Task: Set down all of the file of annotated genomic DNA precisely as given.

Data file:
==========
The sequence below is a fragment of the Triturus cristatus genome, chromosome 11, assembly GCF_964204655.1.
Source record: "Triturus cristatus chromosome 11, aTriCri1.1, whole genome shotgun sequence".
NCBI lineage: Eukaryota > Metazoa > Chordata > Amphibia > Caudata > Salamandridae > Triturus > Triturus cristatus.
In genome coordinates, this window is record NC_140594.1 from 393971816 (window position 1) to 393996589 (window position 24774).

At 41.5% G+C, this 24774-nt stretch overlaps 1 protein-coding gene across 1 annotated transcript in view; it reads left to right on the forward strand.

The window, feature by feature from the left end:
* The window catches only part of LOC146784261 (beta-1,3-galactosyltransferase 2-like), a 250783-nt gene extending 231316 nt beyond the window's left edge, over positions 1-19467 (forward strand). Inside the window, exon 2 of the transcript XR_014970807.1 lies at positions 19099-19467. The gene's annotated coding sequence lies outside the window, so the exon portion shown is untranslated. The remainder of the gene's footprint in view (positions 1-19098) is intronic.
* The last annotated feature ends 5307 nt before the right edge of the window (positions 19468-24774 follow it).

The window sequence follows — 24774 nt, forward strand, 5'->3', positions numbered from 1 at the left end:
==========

The sequence below is a fragment of the Triturus cristatus genome, chromosome 11, assembly GCF_964204655.1.
Source record: "Triturus cristatus chromosome 11, aTriCri1.1, whole genome shotgun sequence".
NCBI lineage: Eukaryota > Metazoa > Chordata > Amphibia > Caudata > Salamandridae > Triturus > Triturus cristatus.
In genome coordinates, this window is record NC_140594.1 from 393971816 (window position 1) to 393996589 (window position 24774).

At 41.5% G+C, this 24774-nt stretch overlaps 1 protein-coding gene across 1 annotated transcript in view; it reads left to right on the forward strand.

The window, feature by feature from the left end:
* The window catches only part of LOC146784261 (beta-1,3-galactosyltransferase 2-like), a 250783-nt gene extending 231316 nt beyond the window's left edge, over positions 1-19467 (forward strand). Inside the window, exon 2 of the transcript XR_014970807.1 lies at positions 19099-19467. The gene's annotated coding sequence lies outside the window, so the exon portion shown is untranslated. The remainder of the gene's footprint in view (positions 1-19098) is intronic.
* The last annotated feature ends 5307 nt before the right edge of the window (positions 19468-24774 follow it).

The window sequence follows — 24774 nt, forward strand, 5'->3', positions numbered from 1 at the left end: